I finished by training and became commissioned as a pilot of twin engine aircraft. At that stage, my wife had become pregnant and went back to New York. I was also on leave at the time my older boy was born. She and the boy travelled with me to Georgia, Florida, various training stations, and finally the war finally began to wind itself down.
Our organization was shipped to the west coast to go over the Pacific area. However, we arrived in Los Angeles on VJ Day. So there was no place for us to go and wound up back in Virginia. On the way there, I wound up with a skin infection and got off the train at New Orleans spending a month getting rid of the skin infection. I had been drinking a lot and partying a lot once the infection had cleared up. I finally got back to Georgia to the Valdasta. Five of my buddies had decided we wanted to stay in the service but by the time I got back to Georgia during the time I had been in the hospital, all the other fellows had been shipped out. As a consequence, I felt I had no place to go, and finally decided I would leave the service. Three days later I was on the train to Rome, New York, where I ended my service career.
We lived with my mother‑in‑law because there were very few housing places in those days. That was not a good idea, but we had no other place to go. Eventually, I was able to get enough money together to buy a house in Brooklyn, New York. It was a two‑family house. We rented the upstairs. Things were not good. I had gone to a hospital for being drunk, which I did not know. I went to Kings County Hospital in Brooklyn for treatment which I subsequently went back to again. I did a lot of drinking .
My wife enjoyed drinking too, and she drank with me. But, it came to the point that she had handled all she could. I came home from work one day and found the apartment empty. She had gone to Texas to be with her family. She indicated that she was filing for divorce. That was in 1949. In the meantime, I had been through a successively more drastic involvement with alcohol. I went to hospitals, state mental institutions, where they had programs for alcoholism, and never got too far away from Alcoholics Anonymous, but never got too committed to it too thoroughly.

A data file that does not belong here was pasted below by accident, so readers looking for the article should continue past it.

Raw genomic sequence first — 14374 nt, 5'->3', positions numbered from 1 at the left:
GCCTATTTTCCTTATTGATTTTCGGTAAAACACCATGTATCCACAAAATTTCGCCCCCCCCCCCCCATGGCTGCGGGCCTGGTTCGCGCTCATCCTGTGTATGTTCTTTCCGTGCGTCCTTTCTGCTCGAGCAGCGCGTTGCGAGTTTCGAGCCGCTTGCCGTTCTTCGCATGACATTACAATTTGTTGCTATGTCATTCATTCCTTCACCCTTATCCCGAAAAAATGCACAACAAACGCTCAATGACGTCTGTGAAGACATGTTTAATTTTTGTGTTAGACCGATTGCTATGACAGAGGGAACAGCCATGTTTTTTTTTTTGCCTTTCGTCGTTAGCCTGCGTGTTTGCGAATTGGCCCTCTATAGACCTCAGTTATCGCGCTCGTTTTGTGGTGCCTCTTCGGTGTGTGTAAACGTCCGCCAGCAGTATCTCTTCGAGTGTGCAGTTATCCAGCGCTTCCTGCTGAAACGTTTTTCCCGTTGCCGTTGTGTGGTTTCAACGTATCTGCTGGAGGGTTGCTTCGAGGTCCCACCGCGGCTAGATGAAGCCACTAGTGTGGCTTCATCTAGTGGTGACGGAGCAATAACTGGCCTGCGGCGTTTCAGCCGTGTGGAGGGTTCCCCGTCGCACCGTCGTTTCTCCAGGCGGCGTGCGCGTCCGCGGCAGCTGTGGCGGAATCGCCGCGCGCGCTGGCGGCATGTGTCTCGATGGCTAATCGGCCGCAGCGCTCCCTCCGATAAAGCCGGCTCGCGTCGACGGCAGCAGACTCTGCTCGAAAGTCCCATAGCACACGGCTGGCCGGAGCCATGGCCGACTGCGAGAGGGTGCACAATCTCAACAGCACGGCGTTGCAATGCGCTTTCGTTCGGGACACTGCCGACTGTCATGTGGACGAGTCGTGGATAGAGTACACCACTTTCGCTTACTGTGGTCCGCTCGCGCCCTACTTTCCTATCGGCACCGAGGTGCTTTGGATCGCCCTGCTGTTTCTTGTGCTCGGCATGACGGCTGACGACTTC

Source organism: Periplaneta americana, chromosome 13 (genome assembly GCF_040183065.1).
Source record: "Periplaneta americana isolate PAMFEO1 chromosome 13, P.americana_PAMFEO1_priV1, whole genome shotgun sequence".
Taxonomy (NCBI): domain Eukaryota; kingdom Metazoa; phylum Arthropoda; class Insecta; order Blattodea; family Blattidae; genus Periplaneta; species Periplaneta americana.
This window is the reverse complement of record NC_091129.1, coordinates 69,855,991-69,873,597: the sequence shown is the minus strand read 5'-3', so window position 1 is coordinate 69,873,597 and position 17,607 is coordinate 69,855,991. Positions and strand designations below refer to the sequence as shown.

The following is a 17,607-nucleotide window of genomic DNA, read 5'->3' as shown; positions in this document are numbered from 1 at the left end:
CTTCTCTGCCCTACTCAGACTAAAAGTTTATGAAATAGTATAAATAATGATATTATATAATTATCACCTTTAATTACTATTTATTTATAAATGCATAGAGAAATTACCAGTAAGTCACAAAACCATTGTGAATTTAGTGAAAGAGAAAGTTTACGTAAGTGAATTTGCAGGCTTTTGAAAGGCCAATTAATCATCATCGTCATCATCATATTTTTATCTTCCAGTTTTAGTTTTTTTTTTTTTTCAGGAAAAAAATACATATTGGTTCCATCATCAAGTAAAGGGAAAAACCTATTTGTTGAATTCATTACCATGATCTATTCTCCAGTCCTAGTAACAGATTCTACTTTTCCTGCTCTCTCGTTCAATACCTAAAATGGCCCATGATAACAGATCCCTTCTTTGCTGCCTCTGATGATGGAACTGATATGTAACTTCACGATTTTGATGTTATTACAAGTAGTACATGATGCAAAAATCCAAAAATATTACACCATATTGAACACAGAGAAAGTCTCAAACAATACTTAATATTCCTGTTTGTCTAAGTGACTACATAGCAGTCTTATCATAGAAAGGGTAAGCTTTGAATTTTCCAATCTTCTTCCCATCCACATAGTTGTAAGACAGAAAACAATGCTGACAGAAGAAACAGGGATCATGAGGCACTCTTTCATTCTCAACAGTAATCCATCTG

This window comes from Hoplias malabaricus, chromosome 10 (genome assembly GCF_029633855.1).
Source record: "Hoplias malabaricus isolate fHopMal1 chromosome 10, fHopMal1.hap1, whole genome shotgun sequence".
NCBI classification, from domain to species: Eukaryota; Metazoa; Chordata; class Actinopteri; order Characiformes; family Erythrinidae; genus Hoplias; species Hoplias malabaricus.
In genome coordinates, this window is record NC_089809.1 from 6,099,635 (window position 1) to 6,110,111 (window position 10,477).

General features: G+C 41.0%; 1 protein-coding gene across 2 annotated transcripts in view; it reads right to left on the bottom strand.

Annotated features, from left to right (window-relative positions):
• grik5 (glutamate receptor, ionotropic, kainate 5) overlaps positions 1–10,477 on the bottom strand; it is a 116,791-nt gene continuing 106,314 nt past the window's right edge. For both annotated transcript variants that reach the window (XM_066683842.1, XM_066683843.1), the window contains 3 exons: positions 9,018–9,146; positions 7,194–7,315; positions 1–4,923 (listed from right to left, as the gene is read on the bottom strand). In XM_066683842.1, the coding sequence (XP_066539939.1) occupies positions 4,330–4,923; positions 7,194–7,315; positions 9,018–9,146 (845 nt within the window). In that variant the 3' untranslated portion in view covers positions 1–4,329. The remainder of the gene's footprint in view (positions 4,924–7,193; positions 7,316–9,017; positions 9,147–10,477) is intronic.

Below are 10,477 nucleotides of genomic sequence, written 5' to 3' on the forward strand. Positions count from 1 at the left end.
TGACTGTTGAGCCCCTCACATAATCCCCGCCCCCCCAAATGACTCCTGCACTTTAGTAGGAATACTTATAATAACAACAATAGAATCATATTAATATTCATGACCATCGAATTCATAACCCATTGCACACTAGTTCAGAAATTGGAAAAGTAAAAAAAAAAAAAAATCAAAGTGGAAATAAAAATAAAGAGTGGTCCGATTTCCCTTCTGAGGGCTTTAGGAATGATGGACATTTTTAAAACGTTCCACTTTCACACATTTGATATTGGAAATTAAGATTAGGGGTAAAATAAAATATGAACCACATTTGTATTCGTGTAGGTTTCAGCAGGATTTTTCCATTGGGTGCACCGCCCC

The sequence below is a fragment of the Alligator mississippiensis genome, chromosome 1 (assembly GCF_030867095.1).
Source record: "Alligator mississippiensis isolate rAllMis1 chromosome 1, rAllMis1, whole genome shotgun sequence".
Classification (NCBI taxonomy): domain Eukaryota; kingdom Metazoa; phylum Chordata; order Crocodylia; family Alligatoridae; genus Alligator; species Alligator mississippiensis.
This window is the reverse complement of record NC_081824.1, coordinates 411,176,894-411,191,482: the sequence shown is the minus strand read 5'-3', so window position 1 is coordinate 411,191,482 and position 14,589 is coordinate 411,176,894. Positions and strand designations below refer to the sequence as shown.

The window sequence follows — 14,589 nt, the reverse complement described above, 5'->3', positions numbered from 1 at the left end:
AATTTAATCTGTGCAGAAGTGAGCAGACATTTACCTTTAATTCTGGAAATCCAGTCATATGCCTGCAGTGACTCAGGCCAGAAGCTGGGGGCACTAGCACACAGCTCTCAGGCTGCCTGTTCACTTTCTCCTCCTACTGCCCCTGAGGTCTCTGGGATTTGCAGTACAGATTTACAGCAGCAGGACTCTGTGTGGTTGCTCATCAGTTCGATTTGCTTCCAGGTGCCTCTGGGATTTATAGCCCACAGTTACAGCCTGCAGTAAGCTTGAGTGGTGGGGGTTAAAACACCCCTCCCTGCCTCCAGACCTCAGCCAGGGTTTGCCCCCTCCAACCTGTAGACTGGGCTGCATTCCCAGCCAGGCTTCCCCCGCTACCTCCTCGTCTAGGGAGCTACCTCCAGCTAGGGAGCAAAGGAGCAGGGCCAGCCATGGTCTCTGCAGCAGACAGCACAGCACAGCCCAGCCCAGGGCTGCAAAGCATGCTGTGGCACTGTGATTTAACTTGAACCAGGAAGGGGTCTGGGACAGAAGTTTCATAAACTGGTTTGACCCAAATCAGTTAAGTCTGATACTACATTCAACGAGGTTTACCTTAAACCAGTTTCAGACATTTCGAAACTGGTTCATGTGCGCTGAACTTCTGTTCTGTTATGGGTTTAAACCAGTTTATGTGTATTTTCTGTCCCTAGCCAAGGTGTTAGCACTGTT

Eventually, at one stage of the game, when I had not been drinking, I met Martha, my present wife. She didn’t know me to be an alcoholic. She got to know more after she met me and learned to know more about what alcoholics were about. She went to AA with me and we were married, December 2, 1950. I had been separated from my first wife for more than a year, when she was establishing residency in Texas.
In fact, I made a hurry‑up trip to Texas hoping to establish a relationship when her father died. I drove down from Long Island to San Antonio specifically to go to the funeral and patch things up. I tried. It was a blow to learn that eventually that she married a contemporary of her father’s. She loved the army officer’s type of existence. The Officer’s Club, the parties, and the dances, etc. She married the Colonel. Not a very nice person. Had been a prosecutor. Was a nasty guy.
My wife had custody of my son. He spent summer’s on Long Island with me. Each year he asked if he could stay with me, and his mom said no. He came up one summer and was in very serious emotional state. He begged me to ask his mother if he could stay. She said she would let me know before school registration. He was 11 years old at the time. She finally wrote back and said if this is what he really wanted, fine. So he came to live with us. He was with us until he finished all his schooling, having gone to Amherst.
After graduation he entered the Doctoral Program at George Washington University. He never got his Masters, but he came out with a PhD in Psychology. He is now a clinical psychologist in Virginia. He has a private practice in Arlington, Virginia, and is a consultant for the Alcohol Program in the city of Alexandria. He’s doing real well. My present wife and I have had two other children. My daughter, who is now an RN, working in Farmington. She has 4 children of her own. My other son, is living and working in New Hampshire right now. Was married, divorced, and will probably remarry again.
That is pretty much the family background. I am still very active with church work. I am active with the Methodist Church in New Sharon. I sing in the choir. I have not been able to lately. I am now sober for over 30 years. I have become the representative from the State of Maine to the General Service Conference of AA in New York for two years.
In general, have established quite an identity within the recovering community. I have done a good deal of work with agencies that provided substance abuse services in Maine. Our own agency, Harbor Light Associates, I coached through their original licensing and to a fairly large degree, put together the policy manual, under which they operate now. I presently am about to start doing an RFP. A friend of mine in Ellsworth wants my help putting together a proposal for an adolescent program down there.
By and large, a lot of good things have happened. We came to Maine largely on my say so. My wife did not want to come. I had visions of what it was going to be like on Long Island if we stayed there. Subsequently, I wound up buying a house on Long Island and I knew that the tax situation would get out of hand, which it did. We had to get out of there before the sword fell.
So, I came up here to look for a place to live and give a down payment. After we came up here, I went to work for the Federal Government for seven years with the Department of Commerce, Census Bureau, not full time work. I was not making a lot of money. I almost went broke because I still had my house on Long Island, which had not sold .
I had two houses to pay off. Subsequently, I needed a full time job.